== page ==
European Urology Today (EUT), the official newsletter of the EAU, reports news from the association and its committees as well as announcements regarding upcoming meetings and congress reports. All members are encouraged to contribute articles to the EUT discussing recent studies, technical developments, fellowship experiences, and other issues of interest to EAU members. EUT is published six times a year in full-colour, newspaper format and is distributed to approximately 13,000 addresses worldwide.
European Urology Video Journal (EUVJ) is produced by the EAU Video Committee on a quarterly basis. Each issue includes a DVD containing 45 minutes of high-quality footage showing surgical techniques. An accompanying brochure contains the author's commentary and step-by-step description of the surgery shown in the video, thus providing the latest information on urological diseases and surgical techniques. All material is educational - common surgical techniques are shown in detail - and informative – the most recent developments regarding new technologies, devices or surgical approaches are presented.
The EAU has its own web site. Details of the Annual EAU Congress, including information about the venue, scientific programme and social events, are available on http://www.uroweb.org. In addition, the scientific programmes of all the main urology meetings, the EAU guidelines, original EAU articles (including a ‘chat’ function), a virtual school, webinars and online discussions are on the EAU website.
EAU Education Office and the European School of Urology (ESU) The ESU is part of the Education Office of the EAU. Its aim is to provide every practicing urologist and urologist-in-training in Europe with a comprehensive and up-to-date overview of all contemporary issues and most recent progress within urology.
Each year, post-graduate ESU training courses, covering both general and advanced clinical and research topics, are scheduled during the Annual EAU Congress. In addition, hands-on training courses are offered in collaboration with the European Society of Urological Technology (ESUT), one of the EAU offices.
The ESU also organises and funds ESU Organised Courses. Course programmes are customised to meet the needs of local organisers and can vary in duration from 2 hours to up to 2 days. The ESU has started to arrange courses at all major national congresses.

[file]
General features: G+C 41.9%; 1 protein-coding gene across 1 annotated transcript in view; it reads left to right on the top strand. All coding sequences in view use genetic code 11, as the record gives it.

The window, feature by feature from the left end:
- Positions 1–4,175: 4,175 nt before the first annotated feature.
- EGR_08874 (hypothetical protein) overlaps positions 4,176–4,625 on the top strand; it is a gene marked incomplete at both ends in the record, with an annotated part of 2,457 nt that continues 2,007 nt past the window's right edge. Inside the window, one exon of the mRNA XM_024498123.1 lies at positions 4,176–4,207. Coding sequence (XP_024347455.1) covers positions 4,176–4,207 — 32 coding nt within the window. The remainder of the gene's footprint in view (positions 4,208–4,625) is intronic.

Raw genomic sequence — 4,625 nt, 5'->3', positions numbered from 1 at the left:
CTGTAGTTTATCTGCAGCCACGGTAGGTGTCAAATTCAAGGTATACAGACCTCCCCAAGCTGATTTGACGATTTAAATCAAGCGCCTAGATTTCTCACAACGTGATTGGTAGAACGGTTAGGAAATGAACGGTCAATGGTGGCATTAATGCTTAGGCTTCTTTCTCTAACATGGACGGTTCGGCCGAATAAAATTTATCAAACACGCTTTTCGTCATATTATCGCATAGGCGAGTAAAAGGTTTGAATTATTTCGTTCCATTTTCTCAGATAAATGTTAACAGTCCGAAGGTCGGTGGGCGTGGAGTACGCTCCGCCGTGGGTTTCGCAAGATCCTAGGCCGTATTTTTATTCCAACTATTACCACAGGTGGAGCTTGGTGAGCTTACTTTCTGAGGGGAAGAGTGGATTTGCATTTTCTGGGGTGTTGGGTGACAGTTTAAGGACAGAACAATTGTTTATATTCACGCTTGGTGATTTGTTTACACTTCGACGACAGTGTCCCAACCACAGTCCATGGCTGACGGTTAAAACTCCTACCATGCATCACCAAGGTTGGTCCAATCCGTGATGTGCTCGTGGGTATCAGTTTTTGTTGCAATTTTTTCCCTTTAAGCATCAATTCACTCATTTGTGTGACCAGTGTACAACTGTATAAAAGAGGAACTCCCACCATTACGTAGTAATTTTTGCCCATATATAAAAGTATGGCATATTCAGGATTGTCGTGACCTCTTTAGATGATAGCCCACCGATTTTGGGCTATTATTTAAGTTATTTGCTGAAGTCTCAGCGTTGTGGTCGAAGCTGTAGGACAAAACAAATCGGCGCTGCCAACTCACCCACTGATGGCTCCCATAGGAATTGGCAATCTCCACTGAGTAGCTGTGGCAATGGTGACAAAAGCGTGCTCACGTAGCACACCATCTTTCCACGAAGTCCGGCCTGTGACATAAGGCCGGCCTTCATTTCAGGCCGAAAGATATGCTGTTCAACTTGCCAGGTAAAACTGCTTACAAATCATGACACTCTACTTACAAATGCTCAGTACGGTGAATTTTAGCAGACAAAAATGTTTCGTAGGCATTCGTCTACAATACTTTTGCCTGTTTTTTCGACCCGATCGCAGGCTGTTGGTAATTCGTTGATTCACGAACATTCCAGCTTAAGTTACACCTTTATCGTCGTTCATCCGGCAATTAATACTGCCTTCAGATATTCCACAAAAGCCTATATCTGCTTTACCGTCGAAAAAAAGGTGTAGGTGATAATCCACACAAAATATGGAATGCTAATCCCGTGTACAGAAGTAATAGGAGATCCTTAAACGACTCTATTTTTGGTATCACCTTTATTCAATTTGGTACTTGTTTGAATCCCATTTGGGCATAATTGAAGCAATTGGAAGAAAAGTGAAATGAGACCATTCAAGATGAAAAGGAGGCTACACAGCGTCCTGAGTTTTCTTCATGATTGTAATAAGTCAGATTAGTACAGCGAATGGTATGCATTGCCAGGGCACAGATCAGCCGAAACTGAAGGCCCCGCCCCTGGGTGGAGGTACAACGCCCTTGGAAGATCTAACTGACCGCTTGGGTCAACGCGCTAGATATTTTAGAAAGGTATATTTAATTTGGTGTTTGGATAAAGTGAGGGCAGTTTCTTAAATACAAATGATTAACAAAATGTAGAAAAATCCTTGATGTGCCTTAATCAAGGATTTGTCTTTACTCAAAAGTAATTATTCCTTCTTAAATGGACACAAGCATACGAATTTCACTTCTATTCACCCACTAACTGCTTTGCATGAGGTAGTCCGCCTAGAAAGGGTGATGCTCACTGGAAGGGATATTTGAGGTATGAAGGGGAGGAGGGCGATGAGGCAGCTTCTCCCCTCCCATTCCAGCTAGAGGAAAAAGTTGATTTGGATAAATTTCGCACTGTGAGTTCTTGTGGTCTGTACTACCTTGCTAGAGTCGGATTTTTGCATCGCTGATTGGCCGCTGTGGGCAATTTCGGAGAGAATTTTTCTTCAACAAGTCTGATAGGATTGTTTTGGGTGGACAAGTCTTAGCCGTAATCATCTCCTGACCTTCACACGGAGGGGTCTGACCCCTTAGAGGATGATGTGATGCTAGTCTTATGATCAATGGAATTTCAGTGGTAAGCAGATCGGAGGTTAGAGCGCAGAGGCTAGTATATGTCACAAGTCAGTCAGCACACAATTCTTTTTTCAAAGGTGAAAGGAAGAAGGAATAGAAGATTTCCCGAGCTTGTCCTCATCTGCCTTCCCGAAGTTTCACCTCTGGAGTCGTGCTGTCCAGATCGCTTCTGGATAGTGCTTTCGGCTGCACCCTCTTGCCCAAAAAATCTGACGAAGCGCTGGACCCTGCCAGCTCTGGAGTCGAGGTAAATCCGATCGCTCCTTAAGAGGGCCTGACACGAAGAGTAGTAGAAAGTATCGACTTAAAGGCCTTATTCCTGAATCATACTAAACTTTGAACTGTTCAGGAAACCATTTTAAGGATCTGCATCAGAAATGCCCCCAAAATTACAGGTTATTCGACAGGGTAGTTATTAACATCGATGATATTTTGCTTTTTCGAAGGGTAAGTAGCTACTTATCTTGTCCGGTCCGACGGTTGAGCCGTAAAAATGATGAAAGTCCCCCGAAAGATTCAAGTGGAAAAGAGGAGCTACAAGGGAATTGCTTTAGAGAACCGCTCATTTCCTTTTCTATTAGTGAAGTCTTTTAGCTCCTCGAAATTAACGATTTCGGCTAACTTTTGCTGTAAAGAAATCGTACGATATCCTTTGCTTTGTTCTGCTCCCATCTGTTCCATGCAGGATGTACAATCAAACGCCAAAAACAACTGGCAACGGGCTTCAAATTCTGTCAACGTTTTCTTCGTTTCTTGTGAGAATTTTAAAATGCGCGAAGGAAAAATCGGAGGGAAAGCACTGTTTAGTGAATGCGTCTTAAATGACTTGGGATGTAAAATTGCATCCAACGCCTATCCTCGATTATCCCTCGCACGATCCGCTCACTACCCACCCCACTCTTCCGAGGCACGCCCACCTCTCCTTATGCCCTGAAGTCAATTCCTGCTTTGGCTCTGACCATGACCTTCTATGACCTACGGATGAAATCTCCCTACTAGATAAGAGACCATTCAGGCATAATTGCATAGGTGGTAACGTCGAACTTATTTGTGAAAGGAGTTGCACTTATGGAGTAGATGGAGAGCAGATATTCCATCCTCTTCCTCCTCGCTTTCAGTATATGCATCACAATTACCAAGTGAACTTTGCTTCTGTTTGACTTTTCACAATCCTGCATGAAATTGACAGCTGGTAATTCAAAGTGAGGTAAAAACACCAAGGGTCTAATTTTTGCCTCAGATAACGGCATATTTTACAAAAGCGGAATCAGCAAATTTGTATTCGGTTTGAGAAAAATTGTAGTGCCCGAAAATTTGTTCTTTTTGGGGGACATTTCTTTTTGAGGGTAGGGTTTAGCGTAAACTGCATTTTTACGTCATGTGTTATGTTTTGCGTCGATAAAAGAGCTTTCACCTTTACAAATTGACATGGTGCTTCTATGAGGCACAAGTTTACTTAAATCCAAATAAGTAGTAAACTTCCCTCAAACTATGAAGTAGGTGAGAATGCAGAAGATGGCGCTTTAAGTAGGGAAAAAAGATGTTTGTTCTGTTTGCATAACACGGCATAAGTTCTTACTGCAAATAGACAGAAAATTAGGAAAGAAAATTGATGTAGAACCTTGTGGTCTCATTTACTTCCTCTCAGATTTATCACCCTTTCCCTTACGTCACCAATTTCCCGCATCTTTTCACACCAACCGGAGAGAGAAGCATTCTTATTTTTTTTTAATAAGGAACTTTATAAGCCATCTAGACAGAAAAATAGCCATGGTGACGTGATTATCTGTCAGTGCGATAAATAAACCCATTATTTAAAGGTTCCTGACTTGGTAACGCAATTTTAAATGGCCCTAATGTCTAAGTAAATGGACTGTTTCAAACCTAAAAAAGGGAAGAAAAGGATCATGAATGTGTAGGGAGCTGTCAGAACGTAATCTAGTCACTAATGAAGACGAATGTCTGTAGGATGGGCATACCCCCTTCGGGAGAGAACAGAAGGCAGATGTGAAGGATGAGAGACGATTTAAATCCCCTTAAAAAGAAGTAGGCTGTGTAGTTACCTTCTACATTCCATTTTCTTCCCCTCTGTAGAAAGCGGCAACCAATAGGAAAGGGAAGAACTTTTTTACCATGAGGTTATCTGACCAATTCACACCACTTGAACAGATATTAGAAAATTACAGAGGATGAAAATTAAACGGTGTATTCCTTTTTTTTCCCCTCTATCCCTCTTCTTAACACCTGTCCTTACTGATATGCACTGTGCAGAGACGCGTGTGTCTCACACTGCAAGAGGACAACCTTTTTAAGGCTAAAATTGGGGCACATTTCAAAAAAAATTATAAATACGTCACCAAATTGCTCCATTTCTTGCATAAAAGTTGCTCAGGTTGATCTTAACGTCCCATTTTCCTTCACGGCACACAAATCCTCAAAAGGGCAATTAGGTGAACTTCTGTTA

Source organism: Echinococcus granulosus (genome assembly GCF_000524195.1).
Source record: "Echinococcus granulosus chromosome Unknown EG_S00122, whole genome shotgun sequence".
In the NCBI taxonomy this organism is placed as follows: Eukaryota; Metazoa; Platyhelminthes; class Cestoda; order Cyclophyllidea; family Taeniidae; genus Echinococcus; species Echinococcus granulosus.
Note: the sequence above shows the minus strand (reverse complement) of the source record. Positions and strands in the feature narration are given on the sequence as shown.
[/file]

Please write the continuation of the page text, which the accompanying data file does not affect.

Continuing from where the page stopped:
Another initiative from the ESU involves standalone events covering recent developments, for example the annual European Urology Forum in Switzerland.
Masterclasses discussing the newest topics and latest developments in all fields of urology are held regularly. Recent masterclasses have included ‘medical treatment for urological cancer’ and ‘female and functional urology’.
The ESU has also started to build the Virtual European School of Urology. Using this new educational tool, both residents and urologists will be able to access on-line CME accredited training. All ESU activities are EU-ACME accredited.
The ESU organises the European Residents Education Programme (EUREP) course, an educational activity designed for European senior urology residents, in collaboration with the EBU. The course offers a series of teaching modules, after which an EBU examination can be taken. The EAU supports residents in terms of registration, travel and accommodation.
Political commitment The European Commission strives to improve public health in the European Union, to prevent human illness and diseases, and to obviate sources of danger to human health. To achieve a high level of health protection, close cooperation with the scientific experts is vital.
The WHO is the directing and coordinating authority for health within the United Nations system. The WHO is responsible for providing leadership on global health matters, and the EAU therefore strives to be a partner with regard to urological health issues, such as prostate and bladder cancer.
Erection Hardness Score
The EHS scale developed by the association came to public note when used as the theme of the TV series Cucumber, Banana and Tofu, all by Russell T Davies. The names are used as descriptions in the associations five-part Rating scale.